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Joining forces to protect and support children in East-Amman

According to the last calculations, which date from 2016, about 76.000 children are active in child labour in Jordan. But these numbers are outdated. WNCB works in East Amman, where children are amongst others working in the recycling industry. At the landfills, they employ kids to take parts out of old cars, like the iron and copper. The children work with toxic waste and materials, what results in different health issues on the long term.

Safe spaces to develop skills

WNCB partners Save the Children and JOHUD are joining forces to protect and support children who are of were active in child labour. In the JOHUD center, children are welcomed in a safe space where they’re taught different skills, can talk about their challenges, meet others with the same background, make friends and just have fun. The programme also targets parents and caregivers, on raising awareness and guiding them on how to provide a safe and healthy environment for their children and enabling them to grow and develop.

Sixteen-year-old Sami lives in Amman and is refugee from Iraq. He and his family arrived in Jordan in 2014. The family was planning to move to the USA, but COVID made that impossible. They thought they would have better chances there.

Sami’s father died. His mother has a medical issue, that makes walking difficult for her. Because he wanted to help his mother by providing for the family, Sami started working in a small coffeeshop along the road when he was still a child.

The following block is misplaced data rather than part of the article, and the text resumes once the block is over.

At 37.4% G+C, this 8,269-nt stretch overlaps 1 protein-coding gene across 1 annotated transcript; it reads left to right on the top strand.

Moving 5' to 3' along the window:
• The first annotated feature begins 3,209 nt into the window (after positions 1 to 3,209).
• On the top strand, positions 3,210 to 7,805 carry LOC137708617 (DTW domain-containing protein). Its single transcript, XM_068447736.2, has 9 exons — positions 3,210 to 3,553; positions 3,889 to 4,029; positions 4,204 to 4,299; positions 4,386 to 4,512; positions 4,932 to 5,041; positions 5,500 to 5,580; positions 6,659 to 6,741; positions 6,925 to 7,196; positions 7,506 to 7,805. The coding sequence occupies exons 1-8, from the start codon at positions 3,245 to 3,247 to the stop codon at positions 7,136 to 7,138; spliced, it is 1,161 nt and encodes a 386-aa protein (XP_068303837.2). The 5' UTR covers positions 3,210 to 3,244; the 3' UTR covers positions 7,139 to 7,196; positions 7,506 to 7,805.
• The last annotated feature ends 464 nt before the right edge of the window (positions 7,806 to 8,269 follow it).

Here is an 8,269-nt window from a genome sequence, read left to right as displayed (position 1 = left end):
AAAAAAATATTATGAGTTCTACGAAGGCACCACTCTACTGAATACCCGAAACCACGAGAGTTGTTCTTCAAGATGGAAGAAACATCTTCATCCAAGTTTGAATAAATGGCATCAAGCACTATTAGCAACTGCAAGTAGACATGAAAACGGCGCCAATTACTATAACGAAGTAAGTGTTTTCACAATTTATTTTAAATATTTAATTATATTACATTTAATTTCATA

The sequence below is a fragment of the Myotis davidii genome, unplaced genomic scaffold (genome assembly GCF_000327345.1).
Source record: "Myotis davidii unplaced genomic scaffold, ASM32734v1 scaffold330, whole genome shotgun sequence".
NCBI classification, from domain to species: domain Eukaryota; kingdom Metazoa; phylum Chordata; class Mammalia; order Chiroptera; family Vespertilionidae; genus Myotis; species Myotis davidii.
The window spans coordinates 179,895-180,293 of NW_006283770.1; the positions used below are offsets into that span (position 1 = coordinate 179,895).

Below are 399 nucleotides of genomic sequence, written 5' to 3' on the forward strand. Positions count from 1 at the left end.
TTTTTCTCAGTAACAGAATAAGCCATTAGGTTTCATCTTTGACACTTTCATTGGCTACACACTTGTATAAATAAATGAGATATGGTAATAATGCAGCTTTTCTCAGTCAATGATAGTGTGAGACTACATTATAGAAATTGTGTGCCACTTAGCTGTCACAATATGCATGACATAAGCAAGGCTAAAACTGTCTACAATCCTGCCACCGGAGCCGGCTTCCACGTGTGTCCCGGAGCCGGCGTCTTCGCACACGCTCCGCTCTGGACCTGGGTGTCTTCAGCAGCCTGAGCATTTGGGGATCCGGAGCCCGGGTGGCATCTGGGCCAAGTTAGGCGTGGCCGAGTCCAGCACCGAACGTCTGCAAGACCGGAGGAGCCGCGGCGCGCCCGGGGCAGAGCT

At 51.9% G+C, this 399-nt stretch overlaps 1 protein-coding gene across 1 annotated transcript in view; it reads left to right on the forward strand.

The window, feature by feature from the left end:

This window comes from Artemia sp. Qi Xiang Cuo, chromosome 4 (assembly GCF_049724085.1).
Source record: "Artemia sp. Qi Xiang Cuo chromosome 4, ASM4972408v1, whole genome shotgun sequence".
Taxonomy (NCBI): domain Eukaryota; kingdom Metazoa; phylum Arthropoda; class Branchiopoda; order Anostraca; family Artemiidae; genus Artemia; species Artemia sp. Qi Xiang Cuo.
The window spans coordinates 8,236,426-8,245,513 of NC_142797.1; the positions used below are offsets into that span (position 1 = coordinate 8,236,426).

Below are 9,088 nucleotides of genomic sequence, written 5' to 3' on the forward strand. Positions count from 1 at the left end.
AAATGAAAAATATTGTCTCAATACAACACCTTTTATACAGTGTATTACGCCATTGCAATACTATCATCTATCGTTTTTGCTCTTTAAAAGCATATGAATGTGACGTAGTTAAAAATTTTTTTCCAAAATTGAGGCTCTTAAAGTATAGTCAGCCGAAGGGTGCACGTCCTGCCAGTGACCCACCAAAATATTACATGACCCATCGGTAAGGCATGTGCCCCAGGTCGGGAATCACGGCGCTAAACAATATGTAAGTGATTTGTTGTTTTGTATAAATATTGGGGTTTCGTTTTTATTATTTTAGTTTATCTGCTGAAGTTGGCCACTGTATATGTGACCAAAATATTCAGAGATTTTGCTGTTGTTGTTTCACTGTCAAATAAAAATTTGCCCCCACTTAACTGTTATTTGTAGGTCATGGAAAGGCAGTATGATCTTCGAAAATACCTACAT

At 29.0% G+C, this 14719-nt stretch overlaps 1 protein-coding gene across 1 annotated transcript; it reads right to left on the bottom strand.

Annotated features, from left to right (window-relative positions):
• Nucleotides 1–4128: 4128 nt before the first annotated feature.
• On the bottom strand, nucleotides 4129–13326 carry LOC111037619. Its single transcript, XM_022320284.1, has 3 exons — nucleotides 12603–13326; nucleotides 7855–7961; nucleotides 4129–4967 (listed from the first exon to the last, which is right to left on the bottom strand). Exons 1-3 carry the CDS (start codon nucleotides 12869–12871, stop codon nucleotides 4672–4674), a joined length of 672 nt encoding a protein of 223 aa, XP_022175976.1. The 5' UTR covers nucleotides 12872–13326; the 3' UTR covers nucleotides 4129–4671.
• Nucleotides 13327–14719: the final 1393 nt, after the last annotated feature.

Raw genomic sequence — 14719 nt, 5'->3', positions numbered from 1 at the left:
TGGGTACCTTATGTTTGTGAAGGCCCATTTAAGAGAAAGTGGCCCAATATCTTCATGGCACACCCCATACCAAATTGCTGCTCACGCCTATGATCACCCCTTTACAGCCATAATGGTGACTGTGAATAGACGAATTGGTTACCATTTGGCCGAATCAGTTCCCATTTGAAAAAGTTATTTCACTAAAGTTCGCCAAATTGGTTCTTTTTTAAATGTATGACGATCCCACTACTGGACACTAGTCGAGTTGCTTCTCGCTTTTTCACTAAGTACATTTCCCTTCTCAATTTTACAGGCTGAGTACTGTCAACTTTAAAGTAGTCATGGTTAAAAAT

The boy had a hard time there. Besides working many hours for little payment, the costumers didn’t tread him well; he was discriminated for being Iraqi. One time, a man scolded him and attacked him with a knife, his hand was bleeding heavily, and the shop owner had to bring him to the ER. After the attack, Sami’s oldest brother decided that he should stop working and got him in touch with the programme.

“Math, Arab, English are my favorite subjects. In the future, I want to help my uncle in his car business.”

Supporting children and youth to return to school

UNICEF Jordan and NGO ROWAD are working in East Amman together to protect children who drop out of school and support them to return and complete their education.

Thirty-six-year-old Alla works as a life coach and teacher in de ROWAD-Centre. “Child labour is a big issue here in Jordan,” she says. Alla teaches skills that kids between the age of 13 and 17 need, which include communication skills and improving their level of confidence. She also works with parents and caregivers in guiding them how to support their children.

“Most children here in the Centre are or have been going through child labour. We teach them how to talk about their experiences, which are often not positive. We also teach them about their rights, because many of them have no idea what their rights are. And we teach them how to speak up when harm is being done to them.

The children become more aware about these topics, and they become more confident. When they’ve been in the programme for a while, parents often tell us that they notice their child has gotten a stronger personality. They can defend themselves, so no one can take their rights anymore.”

Photos by Mo’awia Bajis

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